When students returned for the fall semester, they were greeted by changes on campus, including new walkways, plazas, smart classrooms, and a new location for the bookstore.
Post Information sent out an email on Aug. 9, informing the community that construction would begin on the campus pathways.
“We are working towards beautifying the lawn and plaza areas between the Great Lawn, Humanities and Hillwood,” the email stated. “The library main entrance and east side entrance will also be affected. Pardon our appearance during this process and please use alternate routes and building entrances as needed. Thank you for your assistance and we look forward to the new look.”
Representatives from the facilities department did not respond to the Pioneer’s inquiries about the construction project.
But John Lutz, chairperson of the English department, said, “Buildings and grounds need regular renovation in order to keep the infrastructure from deteriorating. I believe that the work of creating smart classrooms in Humanities Hall has also been completed, and this will enhance the learning environment. Students need a safe and pleasant environment in which to learn.”
Some students, however, aren’t too happy about the school’s current appearance, especially around the Great Lawn. “The lawn looks so dead right now,” said Carly Franqui, a junior criminal justice major. “I mean the new pathways are cool and all, but I miss the beautiful green grass. Now, I basically have to walk through the dust and dirt when I cut across the lawn. It’s nasty.”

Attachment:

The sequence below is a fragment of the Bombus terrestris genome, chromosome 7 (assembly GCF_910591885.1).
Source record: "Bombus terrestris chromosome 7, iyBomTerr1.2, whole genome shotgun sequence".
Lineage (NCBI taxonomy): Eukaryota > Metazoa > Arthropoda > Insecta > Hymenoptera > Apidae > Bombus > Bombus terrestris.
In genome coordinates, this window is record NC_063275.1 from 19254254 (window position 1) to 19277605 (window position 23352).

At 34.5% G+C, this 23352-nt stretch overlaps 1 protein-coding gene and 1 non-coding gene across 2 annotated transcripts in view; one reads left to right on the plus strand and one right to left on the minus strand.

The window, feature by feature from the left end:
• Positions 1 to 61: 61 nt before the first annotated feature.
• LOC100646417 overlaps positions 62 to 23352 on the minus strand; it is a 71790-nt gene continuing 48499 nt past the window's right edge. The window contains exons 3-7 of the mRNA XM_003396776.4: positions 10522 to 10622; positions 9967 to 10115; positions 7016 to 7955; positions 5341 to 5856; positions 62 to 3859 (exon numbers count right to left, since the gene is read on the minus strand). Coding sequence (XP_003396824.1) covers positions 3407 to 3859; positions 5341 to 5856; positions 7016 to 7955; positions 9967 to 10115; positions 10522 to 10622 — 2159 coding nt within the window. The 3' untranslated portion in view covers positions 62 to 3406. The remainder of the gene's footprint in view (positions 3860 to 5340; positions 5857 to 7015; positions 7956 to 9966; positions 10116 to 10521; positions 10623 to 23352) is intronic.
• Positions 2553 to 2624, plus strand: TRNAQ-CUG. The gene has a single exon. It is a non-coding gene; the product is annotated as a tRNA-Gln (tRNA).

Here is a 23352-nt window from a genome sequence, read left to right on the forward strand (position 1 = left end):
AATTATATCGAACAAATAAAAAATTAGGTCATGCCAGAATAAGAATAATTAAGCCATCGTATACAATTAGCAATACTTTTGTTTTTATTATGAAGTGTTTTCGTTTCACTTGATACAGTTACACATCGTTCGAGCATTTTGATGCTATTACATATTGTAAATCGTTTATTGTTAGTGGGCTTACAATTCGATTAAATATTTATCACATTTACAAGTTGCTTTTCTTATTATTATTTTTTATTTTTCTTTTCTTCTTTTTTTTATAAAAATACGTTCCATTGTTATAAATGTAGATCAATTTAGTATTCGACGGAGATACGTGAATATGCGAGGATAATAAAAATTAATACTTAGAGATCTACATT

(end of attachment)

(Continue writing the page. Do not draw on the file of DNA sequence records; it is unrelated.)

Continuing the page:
Katriel Kelly, a freshman psychology major was on campus during the construction while attending a five-week summer session for the Higher Education Opportunity Program (HEOP), a platform dedicated to help educationally underprepared and financially disadvantaged students attend college.
“I was extremely annoyed at all the construction going on around campus,” Kelly said. “As an incoming freshman, that wasn’t the type of view I wanted to see my first time being at this college. During the program we had to do a detour through the mud to get around the construction and get to class in Pell and Khan.”
Lutz, though, was not concerned about the construction. “I wasn’t particularly disturbed by the construction,” he said. “Summer is the most sensible time to do this kind of work since most classes are not in session.”
Many students seem excited about the improved campus appearance. Corry-Ann Cadet, a junior education major, said, “Finally they fixed this place up. “I cannot tell you how many times I have tripped over the messed up walkways at this school. I am so happy that I can actually walk on smooth pavement.”
Cadet added, “Post is on a roll right now; I hope they don’t slow down. Next up, create more parking spaces!”